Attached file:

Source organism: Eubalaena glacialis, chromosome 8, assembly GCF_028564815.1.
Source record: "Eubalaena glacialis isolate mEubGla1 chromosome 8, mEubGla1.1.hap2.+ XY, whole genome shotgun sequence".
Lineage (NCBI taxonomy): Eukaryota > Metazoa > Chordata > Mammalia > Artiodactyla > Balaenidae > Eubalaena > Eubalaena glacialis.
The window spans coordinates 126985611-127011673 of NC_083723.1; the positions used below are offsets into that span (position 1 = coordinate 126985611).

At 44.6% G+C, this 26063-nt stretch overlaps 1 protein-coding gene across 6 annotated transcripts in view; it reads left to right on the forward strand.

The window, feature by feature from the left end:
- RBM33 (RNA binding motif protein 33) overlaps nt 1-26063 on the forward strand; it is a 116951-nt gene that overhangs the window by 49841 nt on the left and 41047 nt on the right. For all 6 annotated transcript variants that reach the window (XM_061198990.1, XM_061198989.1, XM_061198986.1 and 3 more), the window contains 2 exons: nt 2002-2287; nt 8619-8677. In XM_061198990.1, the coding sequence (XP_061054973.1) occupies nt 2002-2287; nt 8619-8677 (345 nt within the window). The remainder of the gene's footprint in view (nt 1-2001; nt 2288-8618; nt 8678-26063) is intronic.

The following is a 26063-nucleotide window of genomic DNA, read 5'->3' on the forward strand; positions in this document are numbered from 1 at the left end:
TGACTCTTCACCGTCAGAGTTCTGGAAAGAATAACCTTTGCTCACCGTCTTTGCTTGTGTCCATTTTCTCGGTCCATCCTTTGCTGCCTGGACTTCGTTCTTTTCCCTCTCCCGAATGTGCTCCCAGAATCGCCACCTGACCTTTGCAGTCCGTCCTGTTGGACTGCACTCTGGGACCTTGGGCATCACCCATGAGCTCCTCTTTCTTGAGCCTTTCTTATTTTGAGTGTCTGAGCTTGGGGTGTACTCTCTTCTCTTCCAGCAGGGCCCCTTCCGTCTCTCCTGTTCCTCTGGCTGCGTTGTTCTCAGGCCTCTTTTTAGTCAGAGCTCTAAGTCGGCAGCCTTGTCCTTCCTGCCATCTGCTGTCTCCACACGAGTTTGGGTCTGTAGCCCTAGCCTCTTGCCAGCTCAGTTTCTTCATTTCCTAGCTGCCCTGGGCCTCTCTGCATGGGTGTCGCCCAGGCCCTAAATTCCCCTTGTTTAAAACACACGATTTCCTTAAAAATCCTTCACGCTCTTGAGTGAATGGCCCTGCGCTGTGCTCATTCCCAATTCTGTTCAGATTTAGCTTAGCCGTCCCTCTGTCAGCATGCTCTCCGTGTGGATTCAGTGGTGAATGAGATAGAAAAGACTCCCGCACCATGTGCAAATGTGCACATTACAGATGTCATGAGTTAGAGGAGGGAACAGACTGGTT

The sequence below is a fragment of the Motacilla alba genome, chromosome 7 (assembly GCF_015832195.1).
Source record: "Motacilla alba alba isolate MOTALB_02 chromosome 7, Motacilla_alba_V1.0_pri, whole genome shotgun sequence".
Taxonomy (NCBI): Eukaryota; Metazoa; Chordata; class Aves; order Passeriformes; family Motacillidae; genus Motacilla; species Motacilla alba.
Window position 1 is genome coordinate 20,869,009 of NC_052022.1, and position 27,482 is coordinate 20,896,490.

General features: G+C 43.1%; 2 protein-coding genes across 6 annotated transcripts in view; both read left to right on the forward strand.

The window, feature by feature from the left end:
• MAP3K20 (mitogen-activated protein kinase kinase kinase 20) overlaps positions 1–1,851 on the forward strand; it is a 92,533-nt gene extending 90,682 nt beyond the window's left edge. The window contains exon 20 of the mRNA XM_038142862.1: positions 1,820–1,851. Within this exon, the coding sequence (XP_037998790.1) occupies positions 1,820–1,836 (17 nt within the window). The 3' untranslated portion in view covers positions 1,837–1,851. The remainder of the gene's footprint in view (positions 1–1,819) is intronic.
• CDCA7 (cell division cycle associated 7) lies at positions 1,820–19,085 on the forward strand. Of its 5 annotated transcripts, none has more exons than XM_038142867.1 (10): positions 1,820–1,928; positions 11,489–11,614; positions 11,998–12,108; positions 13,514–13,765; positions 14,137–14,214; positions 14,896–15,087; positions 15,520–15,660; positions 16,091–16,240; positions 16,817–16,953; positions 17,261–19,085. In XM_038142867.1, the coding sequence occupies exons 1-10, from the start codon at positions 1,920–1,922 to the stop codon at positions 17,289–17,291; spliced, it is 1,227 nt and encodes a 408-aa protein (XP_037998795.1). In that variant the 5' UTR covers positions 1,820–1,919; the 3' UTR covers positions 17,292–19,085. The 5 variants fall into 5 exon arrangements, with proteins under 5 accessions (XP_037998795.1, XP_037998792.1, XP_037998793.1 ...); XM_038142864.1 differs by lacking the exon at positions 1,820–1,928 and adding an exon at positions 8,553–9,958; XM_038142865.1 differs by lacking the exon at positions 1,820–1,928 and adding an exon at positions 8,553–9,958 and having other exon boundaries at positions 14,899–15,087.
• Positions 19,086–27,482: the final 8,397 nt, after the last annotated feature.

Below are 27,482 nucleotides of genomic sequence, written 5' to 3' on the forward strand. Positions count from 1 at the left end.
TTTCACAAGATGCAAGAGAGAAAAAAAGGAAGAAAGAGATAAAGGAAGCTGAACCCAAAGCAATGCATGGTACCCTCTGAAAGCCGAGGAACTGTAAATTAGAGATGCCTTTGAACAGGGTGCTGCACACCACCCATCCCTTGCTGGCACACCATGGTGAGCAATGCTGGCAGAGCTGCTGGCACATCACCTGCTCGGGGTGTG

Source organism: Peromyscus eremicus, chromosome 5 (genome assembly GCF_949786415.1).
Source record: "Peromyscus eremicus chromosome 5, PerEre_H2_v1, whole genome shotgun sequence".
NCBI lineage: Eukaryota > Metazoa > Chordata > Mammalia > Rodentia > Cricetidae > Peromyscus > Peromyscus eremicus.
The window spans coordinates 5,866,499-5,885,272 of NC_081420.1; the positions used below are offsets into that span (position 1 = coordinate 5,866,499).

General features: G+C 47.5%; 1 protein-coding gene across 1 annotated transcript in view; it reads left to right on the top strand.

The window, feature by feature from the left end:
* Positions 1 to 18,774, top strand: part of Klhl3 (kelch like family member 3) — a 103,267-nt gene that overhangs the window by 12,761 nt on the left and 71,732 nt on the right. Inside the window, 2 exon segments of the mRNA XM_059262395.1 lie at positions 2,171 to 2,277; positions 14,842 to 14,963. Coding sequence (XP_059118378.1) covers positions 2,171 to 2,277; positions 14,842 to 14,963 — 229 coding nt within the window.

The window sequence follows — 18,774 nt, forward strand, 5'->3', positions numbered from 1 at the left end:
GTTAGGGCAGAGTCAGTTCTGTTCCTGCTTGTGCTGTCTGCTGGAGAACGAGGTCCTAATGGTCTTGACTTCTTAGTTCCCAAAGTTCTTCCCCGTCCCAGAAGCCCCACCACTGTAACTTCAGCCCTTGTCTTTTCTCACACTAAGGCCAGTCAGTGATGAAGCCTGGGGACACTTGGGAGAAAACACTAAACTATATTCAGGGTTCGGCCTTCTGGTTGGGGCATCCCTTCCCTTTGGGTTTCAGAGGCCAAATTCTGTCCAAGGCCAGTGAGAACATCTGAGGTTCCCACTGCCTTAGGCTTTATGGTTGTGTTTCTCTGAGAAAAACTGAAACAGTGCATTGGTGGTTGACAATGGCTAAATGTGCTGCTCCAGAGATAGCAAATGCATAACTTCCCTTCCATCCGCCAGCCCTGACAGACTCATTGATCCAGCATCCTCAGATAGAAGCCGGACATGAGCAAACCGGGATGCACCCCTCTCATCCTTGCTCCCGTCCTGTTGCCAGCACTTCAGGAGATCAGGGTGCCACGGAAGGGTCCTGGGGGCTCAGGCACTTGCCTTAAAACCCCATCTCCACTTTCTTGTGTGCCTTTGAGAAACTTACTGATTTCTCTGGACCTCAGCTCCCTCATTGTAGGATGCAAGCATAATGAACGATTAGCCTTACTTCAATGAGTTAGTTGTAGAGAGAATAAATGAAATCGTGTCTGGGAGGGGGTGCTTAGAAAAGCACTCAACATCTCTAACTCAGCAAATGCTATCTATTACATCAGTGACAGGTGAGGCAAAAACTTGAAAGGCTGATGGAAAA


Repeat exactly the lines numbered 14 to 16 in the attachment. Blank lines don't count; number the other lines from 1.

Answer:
General features: G+C 43.1%; 2 protein-coding genes across 6 annotated transcripts in view; both read left to right on the forward strand.

The window, feature by feature from the left end:
• MAP3K20 (mitogen-activated protein kinase kinase kinase 20) overlaps positions 1–1,851 on the forward strand; it is a 92,533-nt gene extending 90,682 nt beyond the window's left edge. The window contains exon 20 of the mRNA XM_038142862.1: positions 1,820–1,851. Within this exon, the coding sequence (XP_037998790.1) occupies positions 1,820–1,836 (17 nt within the window). The 3' untranslated portion in view covers positions 1,837–1,851. The remainder of the gene's footprint in view (positions 1–1,819) is intronic.